So after that was the winter we started paddling in at Jaws, and on a decent-sized day I got rocked and held under for a really long time. I remember coming up and having less than two seconds before another huge wave hit me, and I fully went into everything I had learned in the course. I went right into a diaphragmatic breath and sort of took a second to control my heart rate and then went straight back under, and I was way more comfortable than I had ever been up to that point. I came in that day and emailed Andy and Kirk right away just saying, “I can’t thank you guys enough.”
What’s your training like today?
I have a pretty good program that I do for six weeks before winter. I’ll do a window of breath training for four or five days, where that’s all you do for those days—go through the pool motions and some static apnea [facedown underwater breath-holding] stuff, and then some freedives. Basically getting used to holding your breath almost to the point of torture.
Then the rest of my program is that I’ll wake up early and go surf every morning for a few hours, then come in, eat a second breakfast, and I’ll go to the gym for two to three hours and do a bunch of different stuff. Not a lot of weightlifting—a lot of it’s done with my own weight, like pullups, and just a ton of circuit training. And then I’ll eat again and usually go for a long bike ride, like 35 to 40 miles or so. Some days I’ll go to Pilates or yoga as kind of an end-of-the-day reset. Unless the waves are good—then I’m surfing again.
And that’s just the first part of your training?
Yeah. After week one, once I get everything firing, I’ll start to do breathholds within the circuit training at the gym. I’ll do a breathe-up similar to if I’m about to go underwater, and because my heart rate is higher, that feels a lot more like surfing than it does to just lie in a pool facedown holding your breath. That’s where I feel like I start to push myself a lot.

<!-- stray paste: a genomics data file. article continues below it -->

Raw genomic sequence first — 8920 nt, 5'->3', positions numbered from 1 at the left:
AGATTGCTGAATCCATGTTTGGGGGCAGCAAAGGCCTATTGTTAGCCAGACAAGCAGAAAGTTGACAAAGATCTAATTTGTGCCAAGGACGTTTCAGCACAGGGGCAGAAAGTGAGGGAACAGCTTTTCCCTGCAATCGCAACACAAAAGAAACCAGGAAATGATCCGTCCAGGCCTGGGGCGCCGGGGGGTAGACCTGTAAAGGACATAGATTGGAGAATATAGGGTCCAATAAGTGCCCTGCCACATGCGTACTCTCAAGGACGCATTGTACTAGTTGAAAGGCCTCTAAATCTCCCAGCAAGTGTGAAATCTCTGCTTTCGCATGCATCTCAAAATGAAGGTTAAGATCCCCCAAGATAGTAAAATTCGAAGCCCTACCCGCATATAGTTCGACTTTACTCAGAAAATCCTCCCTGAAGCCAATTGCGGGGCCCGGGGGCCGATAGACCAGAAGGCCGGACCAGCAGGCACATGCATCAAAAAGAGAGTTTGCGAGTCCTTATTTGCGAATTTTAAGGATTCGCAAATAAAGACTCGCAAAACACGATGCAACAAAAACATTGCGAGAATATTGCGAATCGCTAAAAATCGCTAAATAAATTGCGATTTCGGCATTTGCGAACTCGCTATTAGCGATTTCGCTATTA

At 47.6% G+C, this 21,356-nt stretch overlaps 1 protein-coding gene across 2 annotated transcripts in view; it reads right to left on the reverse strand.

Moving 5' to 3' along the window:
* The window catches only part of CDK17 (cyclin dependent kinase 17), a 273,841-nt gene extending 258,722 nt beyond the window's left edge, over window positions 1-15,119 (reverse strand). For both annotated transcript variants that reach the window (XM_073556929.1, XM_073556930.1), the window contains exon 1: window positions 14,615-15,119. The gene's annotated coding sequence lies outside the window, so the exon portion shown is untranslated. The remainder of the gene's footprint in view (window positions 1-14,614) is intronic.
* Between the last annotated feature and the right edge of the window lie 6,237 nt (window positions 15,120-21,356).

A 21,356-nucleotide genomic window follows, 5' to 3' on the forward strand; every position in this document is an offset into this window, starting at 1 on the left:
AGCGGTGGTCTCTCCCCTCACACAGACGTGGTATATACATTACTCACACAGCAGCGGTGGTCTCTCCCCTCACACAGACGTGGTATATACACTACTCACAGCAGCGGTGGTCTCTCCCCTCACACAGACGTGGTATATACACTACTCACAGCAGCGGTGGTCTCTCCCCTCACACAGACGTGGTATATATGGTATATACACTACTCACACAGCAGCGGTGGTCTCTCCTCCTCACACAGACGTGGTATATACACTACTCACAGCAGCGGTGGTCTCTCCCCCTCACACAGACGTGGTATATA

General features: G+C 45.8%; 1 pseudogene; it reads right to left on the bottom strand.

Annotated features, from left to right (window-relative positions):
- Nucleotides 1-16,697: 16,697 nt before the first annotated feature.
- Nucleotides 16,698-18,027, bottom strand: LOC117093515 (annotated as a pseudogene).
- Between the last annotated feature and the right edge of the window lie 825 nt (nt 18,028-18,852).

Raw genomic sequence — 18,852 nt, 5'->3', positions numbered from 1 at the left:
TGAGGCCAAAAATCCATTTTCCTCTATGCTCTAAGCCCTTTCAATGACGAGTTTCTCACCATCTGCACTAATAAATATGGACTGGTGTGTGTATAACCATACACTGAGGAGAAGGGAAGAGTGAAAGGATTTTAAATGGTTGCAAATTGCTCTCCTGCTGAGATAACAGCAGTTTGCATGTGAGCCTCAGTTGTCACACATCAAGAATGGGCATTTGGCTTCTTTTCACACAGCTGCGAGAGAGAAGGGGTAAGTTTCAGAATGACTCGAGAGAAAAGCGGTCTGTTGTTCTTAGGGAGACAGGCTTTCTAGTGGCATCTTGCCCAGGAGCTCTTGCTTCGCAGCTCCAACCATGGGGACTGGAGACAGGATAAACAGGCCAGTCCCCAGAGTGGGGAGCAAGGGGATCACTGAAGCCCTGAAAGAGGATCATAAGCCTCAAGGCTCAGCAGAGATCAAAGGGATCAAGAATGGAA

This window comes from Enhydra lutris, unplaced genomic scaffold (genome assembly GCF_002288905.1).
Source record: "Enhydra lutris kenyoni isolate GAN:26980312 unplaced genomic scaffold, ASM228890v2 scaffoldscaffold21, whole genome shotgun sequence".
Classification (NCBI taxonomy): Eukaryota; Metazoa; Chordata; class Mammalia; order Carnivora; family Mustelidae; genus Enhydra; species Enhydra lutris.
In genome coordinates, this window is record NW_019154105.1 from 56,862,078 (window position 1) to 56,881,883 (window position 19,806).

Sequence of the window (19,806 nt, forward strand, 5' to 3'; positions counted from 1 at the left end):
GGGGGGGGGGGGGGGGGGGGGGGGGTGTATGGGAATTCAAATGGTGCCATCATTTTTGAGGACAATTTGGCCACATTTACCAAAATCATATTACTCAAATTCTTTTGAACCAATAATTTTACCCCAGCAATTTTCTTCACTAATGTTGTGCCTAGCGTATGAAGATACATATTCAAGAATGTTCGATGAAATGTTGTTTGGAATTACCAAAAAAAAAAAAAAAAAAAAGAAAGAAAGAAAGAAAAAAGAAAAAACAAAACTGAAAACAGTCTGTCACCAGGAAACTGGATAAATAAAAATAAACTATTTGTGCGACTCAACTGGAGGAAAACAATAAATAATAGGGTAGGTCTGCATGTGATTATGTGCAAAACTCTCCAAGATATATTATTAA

Sounds like off-season boot camp.
Right, except there is no off-season in surfing. That’s what’s hard: You have to make time. And I still want to be able to surf, so I might be in the middle of training, but if there’s a late-season swell in Indonesia that looks huge I’m going to dip out and go surf it, you know? Because in the end it’s still about surfing. And even just last year I felt like I overtrained, and it took away from some of my time in the water. I feel a lot of athletes do that. They might get so adamant about having a routine in the gym when they should be spending more time at their sport, and the gym should just be a tune-up.
Where does the motivation come from to train this way?
A lot of guys just kind of surf, and that’s it. I’ve noticed the benefit for a few years now. I used to just surf all winter long, and then move right into the Southern Hemisphere winter and surf all summer long down there. Usually by August or September I’m going so hard I just run myself into the ground. A few years ago I stopped doing that. I would finish my travels and go home and actually focus on a window to get myself ready for winter, and in doing that I noticed how much better I felt for the duration of the season.
Are any other sports part of your program?
I got really into mountain biking and road biking after my knee surgery last year. Now I love to do that. And then if the waves are flat I’ll do downwind paddleboard racing. And snowboarding—as much fun as it is, it’s definitely a workout, hiking around at altitude trying to find powder. I did a lot of boxing for a few years, full hand-eye and a lot of speed, hitting mitts or sparring. Good cardio. And it was fun, you know?
It’s a good life skill, too.
It’s absolutely a good life skill.
Have you noticed a change in surfers’ attitude toward training in general? It seems there’s been a shift in the way people accept it.
Oh, definitely. Tenfold, in every aspect of the sport. All the way down to the juniors, there’s a much more professional approach than, like, 15 years ago. Now the top 10 surfers in the world, they’re all training year round, they have coaches. You look at the top juniors and it’s the same thing. And a big part of that is seeing the longevity of some of the guys’ careers that have taken care of themselves. You can get a lot more waves under your belt if you can stay in the water and stay healthy.